One way of dealing with the implications of this story is to see the church as the innkeeper, left here by God with a responsibility and a call to love and care for the vulnerable and injured. Our call is to do so in a way that is sacrificial and which goes beyond the extent of the law to those who have been broken and bruised by this world’s values, through disappointment, broken relationships, unemployment, debt, bereavement, empty ambitions…The church has always sought to do this, but how easily the vision is lost.
To often we extend programmes to people and expect them to feel indebted to us and in return they must give, or join or support. But in the economy of this parable the injured man is never indebted to the innkeeper. The transaction is solely between him and the Samaritan. The innkeeper must not require the victim to pay in any way because the repayment for mercy comes from another source. (In fact in the story repayment by the injured man is impossible – remember he had been robbed of everything.) And even if the Samaritan tarries, till long after the man has recovered, still the innkeeper must wait; he cannot seek payment.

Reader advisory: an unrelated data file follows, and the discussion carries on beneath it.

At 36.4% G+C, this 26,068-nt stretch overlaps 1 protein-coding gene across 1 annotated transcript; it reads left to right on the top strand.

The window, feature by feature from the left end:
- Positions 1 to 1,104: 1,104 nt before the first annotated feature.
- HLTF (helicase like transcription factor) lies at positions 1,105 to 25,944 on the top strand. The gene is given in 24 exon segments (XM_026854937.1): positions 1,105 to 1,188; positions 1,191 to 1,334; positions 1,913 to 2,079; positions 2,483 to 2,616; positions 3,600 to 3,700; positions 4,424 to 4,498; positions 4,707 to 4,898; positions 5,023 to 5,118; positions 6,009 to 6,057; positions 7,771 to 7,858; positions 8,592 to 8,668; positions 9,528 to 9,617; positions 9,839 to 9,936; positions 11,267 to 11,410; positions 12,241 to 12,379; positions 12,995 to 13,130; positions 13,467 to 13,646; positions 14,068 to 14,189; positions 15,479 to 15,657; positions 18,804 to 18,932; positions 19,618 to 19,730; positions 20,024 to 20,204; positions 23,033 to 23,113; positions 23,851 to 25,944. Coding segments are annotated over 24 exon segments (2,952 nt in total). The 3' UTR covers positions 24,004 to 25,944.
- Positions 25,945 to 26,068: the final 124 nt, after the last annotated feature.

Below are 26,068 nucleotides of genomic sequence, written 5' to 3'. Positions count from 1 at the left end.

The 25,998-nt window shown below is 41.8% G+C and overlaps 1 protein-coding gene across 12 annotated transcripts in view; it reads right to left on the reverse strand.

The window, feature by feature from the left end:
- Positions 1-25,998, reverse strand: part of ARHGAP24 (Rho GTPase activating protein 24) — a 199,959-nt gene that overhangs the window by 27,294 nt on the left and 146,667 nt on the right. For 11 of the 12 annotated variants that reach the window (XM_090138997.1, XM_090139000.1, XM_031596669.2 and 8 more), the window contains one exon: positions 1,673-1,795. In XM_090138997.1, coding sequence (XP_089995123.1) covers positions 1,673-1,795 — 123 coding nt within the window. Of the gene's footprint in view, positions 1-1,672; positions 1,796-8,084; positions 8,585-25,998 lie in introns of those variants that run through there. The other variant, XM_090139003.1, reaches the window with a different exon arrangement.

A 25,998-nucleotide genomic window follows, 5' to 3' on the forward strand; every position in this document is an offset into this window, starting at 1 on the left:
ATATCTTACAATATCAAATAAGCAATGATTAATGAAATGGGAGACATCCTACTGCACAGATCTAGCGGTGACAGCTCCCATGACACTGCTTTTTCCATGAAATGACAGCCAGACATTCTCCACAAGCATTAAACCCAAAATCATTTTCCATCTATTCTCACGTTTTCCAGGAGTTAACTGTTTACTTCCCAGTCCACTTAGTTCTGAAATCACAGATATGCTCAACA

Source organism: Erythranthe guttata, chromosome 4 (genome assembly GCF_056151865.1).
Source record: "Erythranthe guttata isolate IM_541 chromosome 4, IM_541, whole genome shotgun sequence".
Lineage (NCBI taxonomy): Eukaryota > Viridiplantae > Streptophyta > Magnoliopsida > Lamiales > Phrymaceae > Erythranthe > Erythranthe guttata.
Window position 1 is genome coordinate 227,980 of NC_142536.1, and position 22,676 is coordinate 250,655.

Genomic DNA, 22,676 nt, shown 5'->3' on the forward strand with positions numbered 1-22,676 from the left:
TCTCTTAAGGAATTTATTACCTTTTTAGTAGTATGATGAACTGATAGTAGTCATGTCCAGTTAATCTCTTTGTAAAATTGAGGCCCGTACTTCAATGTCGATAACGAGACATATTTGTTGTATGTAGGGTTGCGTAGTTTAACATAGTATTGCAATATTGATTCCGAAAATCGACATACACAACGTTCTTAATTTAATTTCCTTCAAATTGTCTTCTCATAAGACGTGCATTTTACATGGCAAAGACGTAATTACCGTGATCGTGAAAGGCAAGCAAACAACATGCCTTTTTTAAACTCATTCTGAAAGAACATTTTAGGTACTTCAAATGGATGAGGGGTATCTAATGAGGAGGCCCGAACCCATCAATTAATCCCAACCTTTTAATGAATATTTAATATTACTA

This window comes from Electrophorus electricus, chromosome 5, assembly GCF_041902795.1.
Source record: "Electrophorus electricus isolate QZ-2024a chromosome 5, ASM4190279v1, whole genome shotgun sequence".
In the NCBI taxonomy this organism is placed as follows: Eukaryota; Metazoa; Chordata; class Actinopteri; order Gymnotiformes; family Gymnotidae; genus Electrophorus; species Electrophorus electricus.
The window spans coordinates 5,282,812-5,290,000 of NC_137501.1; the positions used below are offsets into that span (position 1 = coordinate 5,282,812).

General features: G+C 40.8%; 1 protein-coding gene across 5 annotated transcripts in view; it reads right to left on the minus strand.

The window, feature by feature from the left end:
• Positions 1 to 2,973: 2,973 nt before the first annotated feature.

The challenge of the parable to the Church therefore is to love people and voluntarily relinquish control over what they do with that love. Extending love without any obligations or any expectations over how people will act. Loving if nobody ever joins us, or pays us, or says good things about us?
Now that’s tough, because we somehow believe institutional survival depends on us having some measure of authority over the recipients of our good works. But that’s not eschatological living.